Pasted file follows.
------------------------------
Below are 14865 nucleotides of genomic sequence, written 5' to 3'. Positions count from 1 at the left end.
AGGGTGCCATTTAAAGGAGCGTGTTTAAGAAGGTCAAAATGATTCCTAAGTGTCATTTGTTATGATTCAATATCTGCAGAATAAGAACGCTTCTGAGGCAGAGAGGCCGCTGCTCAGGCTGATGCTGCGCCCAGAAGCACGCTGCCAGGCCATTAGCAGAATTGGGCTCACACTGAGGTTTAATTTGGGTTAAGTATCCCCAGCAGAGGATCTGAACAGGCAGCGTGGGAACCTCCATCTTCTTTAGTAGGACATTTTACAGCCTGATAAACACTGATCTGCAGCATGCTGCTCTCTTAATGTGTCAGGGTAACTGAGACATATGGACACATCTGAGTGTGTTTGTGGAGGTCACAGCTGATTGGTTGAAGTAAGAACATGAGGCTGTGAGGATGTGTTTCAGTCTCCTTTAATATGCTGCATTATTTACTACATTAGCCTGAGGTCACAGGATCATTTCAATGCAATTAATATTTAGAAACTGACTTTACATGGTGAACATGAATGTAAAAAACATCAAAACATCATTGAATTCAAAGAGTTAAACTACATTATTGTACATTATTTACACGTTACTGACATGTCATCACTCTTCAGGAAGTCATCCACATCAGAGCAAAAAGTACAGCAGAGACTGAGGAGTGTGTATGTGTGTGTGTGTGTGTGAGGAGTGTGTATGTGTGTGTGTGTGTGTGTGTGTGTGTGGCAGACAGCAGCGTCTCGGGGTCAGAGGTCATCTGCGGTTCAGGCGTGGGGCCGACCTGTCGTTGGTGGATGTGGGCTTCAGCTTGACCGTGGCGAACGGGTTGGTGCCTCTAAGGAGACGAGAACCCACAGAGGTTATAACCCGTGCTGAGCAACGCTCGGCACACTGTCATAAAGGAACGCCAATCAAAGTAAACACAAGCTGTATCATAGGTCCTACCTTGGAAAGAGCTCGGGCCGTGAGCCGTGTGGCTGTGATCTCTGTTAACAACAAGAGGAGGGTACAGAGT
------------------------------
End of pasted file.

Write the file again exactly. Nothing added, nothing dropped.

Below are 14865 nucleotides of genomic sequence, written 5' to 3'. Positions count from 1 at the left end.
AGGGTGCCATTTAAAGGAGCGTGTTTAAGAAGGTCAAAATGATTCCTAAGTGTCATTTGTTATGATTCAATATCTGCAGAATAAGAACGCTTCTGAGGCAGAGAGGCCGCTGCTCAGGCTGATGCTGCGCCCAGAAGCACGCTGCCAGGCCATTAGCAGAATTGGGCTCACACTGAGGTTTAATTTGGGTTAAGTATCCCCAGCAGAGGATCTGAACAGGCAGCGTGGGAACCTCCATCTTCTTTAGTAGGACATTTTACAGCCTGATAAACACTGATCTGCAGCATGCTGCTCTCTTAATGTGTCAGGGTAACTGAGACATATGGACACATCTGAGTGTGTTTGTGGAGGTCACAGCTGATTGGTTGAAGTAAGAACATGAGGCTGTGAGGATGTGTTTCAGTCTCCTTTAATATGCTGCATTATTTACTACATTAGCCTGAGGTCACAGGATCATTTCAATGCAATTAATATTTAGAAACTGACTTTACATGGTGAACATGAATGTAAAAAACATCAAAACATCATTGAATTCAAAGAGTTAAACTACATTATTGTACATTATTTACACGTTACTGACATGTCATCACTCTTCAGGAAGTCATCCACATCAGAGCAAAAAGTACAGCAGAGACTGAGGAGTGTGTATGTGTGTGTGTGTGTGTGAGGAGTGTGTATGTGTGTGTGTGTGTGTGTGTGTGTGTGGCAGACAGCAGCGTCTCGGGGTCAGAGGTCATCTGCGGTTCAGGCGTGGGGCCGACCTGTCGTTGGTGGATGTGGGCTTCAGCTTGACCGTGGCGAACGGGTTGGTGCCTCTAAGGAGACGAGAACCCACAGAGGTTATAACCCGTGCTGAGCAACGCTCGGCACACTGTCATAAAGGAACGCCAATCAAAGTAAACACAAGCTGTATCATAGGTCCTACCTTGGAAAGAGCTCGGGCCGTGAGCCGTGTGGCTGTGATCTCTGTTAACAACAAGAGGAGGGTACAGAGT